Mr Charles Duncan, Rothesay, thought that as the whole scheme was an experiment, they should give the Directors justice, and an opportunity of carrying out their intentions for two or three years, after which they should see the result.

Mr Wilson, Edington Mains, said he should have no objection whatever to a tentative trial; but the question was, whether they should again appoint a chemist, with a fixed salary, as a permanent officer of the Society.

Mr Mackenzie said that the appointment of a chemist was to be merely for a limited period, and as an experiment.

Mr Milne Home—What salary?

Mr Mackenzie said the Committee were not bound to give the £300, if they could get the work done for less. Mr Milne Home was himself a member of the Committee, and under his supervision they might rest assured they would not give more than was necessary.

Mr Wilson said there was a want of information in the report. If the scheme was merely tentative, and the Directors would in a year or two bring the matter again before the Society, he had not the smallest objection to offer to the proposal.

Mr Mackenzie said that there was not the slightest wish on the part of the Committee to withhold information; but they could not tell what the chemist's salary would be till they made arrangements with the man. The Society might rest assured they would do nothing rash. Their whole object was to produce a result worthy of the Society and of the funds entrusted to them.

Mr Milne Home said that there had been no arrangements made for securing land for any station whatever, and therefore he did not think the time had yet come for appointing a chemist.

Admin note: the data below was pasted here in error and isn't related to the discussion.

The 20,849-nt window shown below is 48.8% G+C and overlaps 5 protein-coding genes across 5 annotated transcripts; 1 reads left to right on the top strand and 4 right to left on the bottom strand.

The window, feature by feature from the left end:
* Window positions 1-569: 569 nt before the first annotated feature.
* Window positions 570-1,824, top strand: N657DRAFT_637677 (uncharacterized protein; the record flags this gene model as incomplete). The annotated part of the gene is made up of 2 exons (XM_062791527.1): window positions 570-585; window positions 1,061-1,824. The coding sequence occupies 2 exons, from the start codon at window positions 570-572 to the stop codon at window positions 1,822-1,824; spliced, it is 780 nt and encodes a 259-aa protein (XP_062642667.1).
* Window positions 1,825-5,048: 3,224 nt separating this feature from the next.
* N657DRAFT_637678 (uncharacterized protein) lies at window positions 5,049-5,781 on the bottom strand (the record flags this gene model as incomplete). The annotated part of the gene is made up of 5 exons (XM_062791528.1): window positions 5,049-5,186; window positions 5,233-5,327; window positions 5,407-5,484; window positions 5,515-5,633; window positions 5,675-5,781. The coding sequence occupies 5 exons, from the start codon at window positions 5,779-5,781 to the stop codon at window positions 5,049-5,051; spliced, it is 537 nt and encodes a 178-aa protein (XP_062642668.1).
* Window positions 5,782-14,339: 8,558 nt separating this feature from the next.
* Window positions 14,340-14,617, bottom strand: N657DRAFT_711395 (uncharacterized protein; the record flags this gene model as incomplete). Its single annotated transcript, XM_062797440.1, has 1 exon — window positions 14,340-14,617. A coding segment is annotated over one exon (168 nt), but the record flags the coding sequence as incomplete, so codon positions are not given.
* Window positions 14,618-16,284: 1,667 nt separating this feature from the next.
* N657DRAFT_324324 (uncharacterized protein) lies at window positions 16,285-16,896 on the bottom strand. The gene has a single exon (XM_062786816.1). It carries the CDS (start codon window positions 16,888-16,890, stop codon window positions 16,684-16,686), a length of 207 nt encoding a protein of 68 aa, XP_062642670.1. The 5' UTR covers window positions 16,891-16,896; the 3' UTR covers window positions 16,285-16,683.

Mr Bethune of Blebo said he was not afraid that the Committee would do anything rash; he was afraid that they would do nothing at all.

The Noble Chairman said he thought that after the discussion which had taken place it might be safely left to the Committee and the Directors to carry out the proposal. The report was then adopted.

Agricultural Education.—Professor Wilson reported that Mr Robert Lyall, Catchery, Watten, Caithness, and Mr William Reekie, Walton, Auchtertool, Fife, had passed for a bursary of L.20 each, and that Mr D. G. Braidwood, Parduvine, Lasswade, Mid-Lothian, for one of L.20.

The Education Board. —Mr Wilson, Edington Mains, said it was known to every one present that there was prevailing all over Scotland a strong and growing conviction that the Scotch Board of Education should be put on a permanent footing, and its powers enlarged; and he wished to ask whether it might not be well for the Directors of the Highland Society to consider the expediency of concurring with other public bodies who were moving in this matter, in which they were all interested.

The Noble Chairman said there was no doubt that the question was of the greatest possible interest; but he felt some difficulty as to the course which should be followed, as he thought it was scarcely within the scope of the Society's functions to memorialise Government in reference to the subject.

Mr Milne Home said that the Society had a charter enabling them to promote the cause of education, and they spent a great deal of money on instruction given in elementary schools. They voted L.250 a year to young men coming from elementary schools to the Scottish Universities, and so far, he thought, that might give them power to entertain the question. He did not say the Directors should take up the matter now before them in the way other bodies were doing, but it might be well that they should be allowed to consider it as one of great public importance, and take what steps they thought necessary.